Stealth Moth

April 03, 2005


Referred by: Claudio De Felice
Summary authors & editors: Claudio De Felice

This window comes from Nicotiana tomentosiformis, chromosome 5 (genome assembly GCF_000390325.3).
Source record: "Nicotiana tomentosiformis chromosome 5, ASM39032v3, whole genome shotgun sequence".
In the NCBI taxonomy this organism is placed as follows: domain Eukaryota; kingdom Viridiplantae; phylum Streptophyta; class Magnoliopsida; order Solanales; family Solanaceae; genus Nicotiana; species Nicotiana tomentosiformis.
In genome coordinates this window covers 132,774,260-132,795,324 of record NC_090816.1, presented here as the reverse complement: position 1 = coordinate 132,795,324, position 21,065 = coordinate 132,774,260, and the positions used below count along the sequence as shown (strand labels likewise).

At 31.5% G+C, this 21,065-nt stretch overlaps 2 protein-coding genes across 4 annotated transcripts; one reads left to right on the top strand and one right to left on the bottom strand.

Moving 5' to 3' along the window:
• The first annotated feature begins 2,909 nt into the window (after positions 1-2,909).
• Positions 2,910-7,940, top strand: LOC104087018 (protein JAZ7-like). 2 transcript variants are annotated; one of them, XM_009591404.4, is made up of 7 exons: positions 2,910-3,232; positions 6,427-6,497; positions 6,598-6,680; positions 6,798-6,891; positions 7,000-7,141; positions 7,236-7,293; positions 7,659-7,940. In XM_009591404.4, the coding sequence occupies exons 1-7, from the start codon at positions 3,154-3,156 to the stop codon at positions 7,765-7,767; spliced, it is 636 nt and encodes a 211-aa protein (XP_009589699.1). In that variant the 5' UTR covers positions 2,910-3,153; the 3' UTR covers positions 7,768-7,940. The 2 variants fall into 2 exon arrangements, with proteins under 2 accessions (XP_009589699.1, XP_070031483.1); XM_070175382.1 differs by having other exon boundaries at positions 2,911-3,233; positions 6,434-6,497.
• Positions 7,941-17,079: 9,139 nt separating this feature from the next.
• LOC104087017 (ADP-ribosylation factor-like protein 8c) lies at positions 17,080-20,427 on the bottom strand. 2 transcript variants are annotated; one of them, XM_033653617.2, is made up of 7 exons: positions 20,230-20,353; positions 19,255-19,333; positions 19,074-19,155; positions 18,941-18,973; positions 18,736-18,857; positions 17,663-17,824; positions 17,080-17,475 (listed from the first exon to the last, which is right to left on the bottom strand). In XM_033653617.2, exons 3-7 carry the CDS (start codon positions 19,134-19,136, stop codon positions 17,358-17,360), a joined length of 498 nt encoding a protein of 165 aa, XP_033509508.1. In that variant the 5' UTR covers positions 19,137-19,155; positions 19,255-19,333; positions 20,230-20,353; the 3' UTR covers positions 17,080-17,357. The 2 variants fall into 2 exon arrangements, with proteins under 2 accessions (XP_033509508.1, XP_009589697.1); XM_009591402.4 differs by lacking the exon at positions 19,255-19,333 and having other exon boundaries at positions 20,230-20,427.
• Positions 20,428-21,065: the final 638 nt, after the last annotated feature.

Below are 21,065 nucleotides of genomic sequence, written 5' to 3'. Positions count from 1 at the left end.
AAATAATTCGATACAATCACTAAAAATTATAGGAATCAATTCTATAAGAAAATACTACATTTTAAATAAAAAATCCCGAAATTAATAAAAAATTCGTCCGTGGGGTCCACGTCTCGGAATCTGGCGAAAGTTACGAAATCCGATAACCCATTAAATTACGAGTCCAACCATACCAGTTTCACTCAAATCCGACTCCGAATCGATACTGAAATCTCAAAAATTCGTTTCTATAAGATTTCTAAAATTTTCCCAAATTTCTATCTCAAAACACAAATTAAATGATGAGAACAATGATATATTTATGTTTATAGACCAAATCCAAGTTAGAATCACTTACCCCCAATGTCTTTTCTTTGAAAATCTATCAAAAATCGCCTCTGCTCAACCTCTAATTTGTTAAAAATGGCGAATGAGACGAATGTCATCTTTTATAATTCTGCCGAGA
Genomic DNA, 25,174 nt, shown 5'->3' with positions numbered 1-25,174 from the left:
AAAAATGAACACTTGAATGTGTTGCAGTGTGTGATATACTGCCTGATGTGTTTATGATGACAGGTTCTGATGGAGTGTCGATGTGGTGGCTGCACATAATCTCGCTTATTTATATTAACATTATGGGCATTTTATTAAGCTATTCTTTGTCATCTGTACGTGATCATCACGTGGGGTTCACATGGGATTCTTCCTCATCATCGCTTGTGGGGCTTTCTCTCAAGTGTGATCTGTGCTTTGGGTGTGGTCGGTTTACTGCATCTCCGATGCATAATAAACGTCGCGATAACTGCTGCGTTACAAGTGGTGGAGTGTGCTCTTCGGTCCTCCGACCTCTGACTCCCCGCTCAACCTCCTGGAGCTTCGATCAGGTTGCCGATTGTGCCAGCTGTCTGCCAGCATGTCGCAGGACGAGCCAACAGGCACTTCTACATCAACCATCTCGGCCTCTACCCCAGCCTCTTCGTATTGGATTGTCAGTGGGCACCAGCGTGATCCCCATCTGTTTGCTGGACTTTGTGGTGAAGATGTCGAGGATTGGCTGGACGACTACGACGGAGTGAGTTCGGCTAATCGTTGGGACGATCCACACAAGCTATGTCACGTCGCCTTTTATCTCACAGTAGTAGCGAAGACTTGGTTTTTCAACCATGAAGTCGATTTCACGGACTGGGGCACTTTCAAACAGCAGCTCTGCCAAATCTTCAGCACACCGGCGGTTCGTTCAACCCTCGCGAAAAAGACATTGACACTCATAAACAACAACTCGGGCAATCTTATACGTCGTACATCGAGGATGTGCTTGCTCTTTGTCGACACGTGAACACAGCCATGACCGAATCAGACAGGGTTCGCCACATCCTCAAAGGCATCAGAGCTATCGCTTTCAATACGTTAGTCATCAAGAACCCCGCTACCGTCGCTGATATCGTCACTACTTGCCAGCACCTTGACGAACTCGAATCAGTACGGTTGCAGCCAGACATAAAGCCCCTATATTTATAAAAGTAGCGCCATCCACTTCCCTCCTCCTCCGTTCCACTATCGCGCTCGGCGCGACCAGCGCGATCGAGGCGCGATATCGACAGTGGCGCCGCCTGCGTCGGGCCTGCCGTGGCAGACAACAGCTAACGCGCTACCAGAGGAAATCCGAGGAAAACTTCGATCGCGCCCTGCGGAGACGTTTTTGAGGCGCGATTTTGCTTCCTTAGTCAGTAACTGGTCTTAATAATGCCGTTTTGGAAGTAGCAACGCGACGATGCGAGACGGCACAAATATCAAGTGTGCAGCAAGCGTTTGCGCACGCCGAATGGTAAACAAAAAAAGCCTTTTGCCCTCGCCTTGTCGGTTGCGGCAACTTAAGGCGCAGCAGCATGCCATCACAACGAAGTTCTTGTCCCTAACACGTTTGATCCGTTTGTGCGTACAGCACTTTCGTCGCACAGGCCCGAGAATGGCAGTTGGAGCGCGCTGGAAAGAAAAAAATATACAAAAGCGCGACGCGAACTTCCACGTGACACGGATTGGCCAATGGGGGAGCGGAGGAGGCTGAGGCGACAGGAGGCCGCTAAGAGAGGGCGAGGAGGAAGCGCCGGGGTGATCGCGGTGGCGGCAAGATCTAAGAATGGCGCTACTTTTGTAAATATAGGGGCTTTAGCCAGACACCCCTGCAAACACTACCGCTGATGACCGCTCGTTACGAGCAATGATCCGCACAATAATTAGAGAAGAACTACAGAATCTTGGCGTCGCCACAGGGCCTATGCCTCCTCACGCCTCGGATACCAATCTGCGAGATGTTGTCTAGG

The photo above showing a stealth moth was taken on a summer's day in the contryside near Siena, Italy. Being confronted by this critter up close and personal could cause you to catch your breath. But is it the reverse true? Insects don't have lungs. Instead they have a complex network of airways (tracheae) inside their bodies which carry oxygen to their organs and are capable of delivering oxygen about 200,000 times as fast as a mammals’ blood vessels do, and they whisk away carbon dioxide about 10,000 times as fast. These airways open up at air holes called spiracles along the sides of the insect's body. Interestingly, many ants, grasshoppers, and moths on occasion shut their spiracles for hours at a time. The reasons for this discontinuous gas exchange cycle remains unclear, but recently it has been proposed that insects may breathe discontinuously to avoid oxygen toxicity.

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